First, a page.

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The Rough Notes Company Inc.



March 28
13:26 2019

The Innovative Workplace

By Larry Dunivan


Why should you implement a people risk management strategy?

People risk management can provide important support to an organization’s culture, enhancing employee engagement through the effective application of risk management strategies.

More than ever before, HR and business leaders today are focused on people and culture. This emphasis offers organizations many benefits, but effective management of issues related to people also represents a real risk to every business. In spite of the risks, the everyday priorities of running a business may distract management from exploring affordable, easily accessible tools and resources to manage people risk—thus the need for a new approach that solves the problem: people risk management (PRM).

The HR function has evolved significantly over the past several decades. Historically, HR departments focused primarily on operational tasks. The 21st century brought changes to the HR function, which began taking on a more strategic role, including helping drive critical HR-related business decisions (such as workforce optimization and talent management).

In recent years HR has evolved once again, this time to focus more on people and culture (in fact, many HR departments are renaming the function “People and Culture”).

Most organizations today realize the importance of a strong culture and high employee engagement because they contribute to superior performance as well as retention of top talent.

For example, Gallup research has found that 40% of employees strongly agree that the mission of their company makes their job feel important.

Companies that double that number can realize:

  • 41% reduction in absenteeism
  • 33% improvement in quality
  • 50% fewer safety incidents

For Millenials, knowing what the organization stands for and what sets it apart from the competition is important. More than seven of ten who strongly agree that they know this information say they plan to stay with the company for at least one year. Just 30% who “strongly disagree” that they knowthis information say they expect to stay for that long.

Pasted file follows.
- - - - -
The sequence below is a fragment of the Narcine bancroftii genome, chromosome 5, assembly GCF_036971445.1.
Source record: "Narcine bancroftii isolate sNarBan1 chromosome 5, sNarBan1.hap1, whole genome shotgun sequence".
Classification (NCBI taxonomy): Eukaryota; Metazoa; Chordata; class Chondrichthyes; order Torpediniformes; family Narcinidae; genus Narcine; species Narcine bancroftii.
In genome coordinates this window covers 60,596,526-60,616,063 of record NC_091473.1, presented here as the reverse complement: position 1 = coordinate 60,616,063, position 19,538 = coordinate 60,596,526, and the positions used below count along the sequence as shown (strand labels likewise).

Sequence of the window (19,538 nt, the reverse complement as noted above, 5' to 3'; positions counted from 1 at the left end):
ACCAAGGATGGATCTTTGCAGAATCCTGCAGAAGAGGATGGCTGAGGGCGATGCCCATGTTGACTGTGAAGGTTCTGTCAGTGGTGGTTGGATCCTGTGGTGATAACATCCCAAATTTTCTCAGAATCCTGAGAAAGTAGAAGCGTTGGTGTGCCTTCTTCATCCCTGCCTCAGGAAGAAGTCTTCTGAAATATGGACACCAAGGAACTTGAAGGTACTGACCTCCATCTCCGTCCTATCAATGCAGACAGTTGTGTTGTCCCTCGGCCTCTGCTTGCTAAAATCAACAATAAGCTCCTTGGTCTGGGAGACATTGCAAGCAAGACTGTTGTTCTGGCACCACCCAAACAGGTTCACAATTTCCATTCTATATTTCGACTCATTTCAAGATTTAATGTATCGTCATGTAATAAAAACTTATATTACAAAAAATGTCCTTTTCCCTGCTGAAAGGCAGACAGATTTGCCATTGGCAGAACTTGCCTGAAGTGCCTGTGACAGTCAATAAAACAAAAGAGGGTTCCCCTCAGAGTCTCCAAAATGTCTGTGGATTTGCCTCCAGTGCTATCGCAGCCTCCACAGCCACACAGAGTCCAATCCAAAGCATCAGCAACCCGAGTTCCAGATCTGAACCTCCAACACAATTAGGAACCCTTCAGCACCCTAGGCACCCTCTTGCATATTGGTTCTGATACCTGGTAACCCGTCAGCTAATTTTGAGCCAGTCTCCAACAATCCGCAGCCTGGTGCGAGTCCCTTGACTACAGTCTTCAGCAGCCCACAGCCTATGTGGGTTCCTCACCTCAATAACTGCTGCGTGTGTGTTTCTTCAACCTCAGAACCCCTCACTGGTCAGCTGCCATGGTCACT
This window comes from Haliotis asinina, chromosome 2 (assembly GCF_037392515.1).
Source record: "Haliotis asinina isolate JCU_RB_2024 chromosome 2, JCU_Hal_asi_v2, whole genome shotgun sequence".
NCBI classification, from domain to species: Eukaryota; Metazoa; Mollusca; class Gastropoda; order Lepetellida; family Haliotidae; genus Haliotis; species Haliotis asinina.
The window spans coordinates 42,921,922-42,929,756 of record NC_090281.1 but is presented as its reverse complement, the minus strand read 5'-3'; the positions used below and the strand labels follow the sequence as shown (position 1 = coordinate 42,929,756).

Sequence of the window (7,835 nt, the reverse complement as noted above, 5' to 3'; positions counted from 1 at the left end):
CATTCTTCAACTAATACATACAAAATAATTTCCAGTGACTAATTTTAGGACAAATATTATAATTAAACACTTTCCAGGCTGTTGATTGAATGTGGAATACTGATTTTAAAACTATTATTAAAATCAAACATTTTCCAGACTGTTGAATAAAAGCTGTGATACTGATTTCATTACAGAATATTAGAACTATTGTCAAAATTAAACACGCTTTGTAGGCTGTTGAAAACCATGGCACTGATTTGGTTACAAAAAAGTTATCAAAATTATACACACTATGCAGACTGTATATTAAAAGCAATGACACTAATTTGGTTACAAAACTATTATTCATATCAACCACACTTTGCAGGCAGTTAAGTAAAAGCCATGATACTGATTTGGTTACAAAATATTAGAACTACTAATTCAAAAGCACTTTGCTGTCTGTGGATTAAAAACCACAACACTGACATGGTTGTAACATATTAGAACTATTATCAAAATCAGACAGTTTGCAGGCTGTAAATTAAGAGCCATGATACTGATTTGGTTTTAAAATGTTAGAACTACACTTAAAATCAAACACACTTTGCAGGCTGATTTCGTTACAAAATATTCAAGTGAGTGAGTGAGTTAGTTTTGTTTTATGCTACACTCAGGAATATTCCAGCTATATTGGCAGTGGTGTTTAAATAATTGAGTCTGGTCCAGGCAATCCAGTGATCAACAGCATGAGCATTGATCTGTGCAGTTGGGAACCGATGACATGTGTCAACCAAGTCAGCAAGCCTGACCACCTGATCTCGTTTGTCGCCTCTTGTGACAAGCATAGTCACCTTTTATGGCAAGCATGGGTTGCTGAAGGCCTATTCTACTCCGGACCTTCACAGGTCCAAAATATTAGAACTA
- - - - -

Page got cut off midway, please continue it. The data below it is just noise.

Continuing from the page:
Bottom line: Clearly communicating mission is important if you want a productive and safe workforce that will stay around.

Drivers of employee engagement

We understand the importance of a strong workplace culture and high employee engagement, but how do organizations achieve those goals? Based on decades of research, Gallup has identified the following five drivers of culture and engagement:

Leadership and communication. Actions speak louder than words, and leadership must embody company culture to build trust throughout the organization and foster employee engagement.

Values and rituals. Organizations must not stop at just communicating their values and rituals, but also put them into practice. This is an area where many businesses fall short: Only 23% of employees strongly agree that they can apply their organization’s values to their daily work.

Human capital. Many organizations fail to implement culture throughout the entire employee life cycle, sending a disjointed message to employees from onboarding to development to promotion. When an organization is values based, employees buy in and come along on the engagement journey.

Work teams and structures. Internal processes and structures should reflect an organization’s desired culture, but often businesses keep doing what has been done in the past rather than creating an organizational structure with culture in mind.

Performance. Performance management practices, including goal setting, key performance indicators, and incentives, should support an organization’s stated culture and purpose. Misalignment creates confusion among employees and diminishes engagement.

The shift in focus to people and culture can produce many benefits. It also carries significant risks—risks that employee behavior could be an impediment to organizational success.

These people risks are twofold:

Negative impact on engagement scores. Maintaining a strong culture and high employee engagement isn’t a one-time task. Organizations must continually work to uphold that culture and keep people engaged. People risk management can provide important support to an organization’s culture, enhancing employee engagement through the effective application of risk management strategies.

Compliance risk. Risks related to people can result in expensive litigation, fines, and even criminal punishment. Beyond the cost to the bottom line, compliance risks that are not addressed will erode employee engagement over time.

Compliance risks related to people include:

  • Ineffective alignment between leadership behaviors and articulated culture principles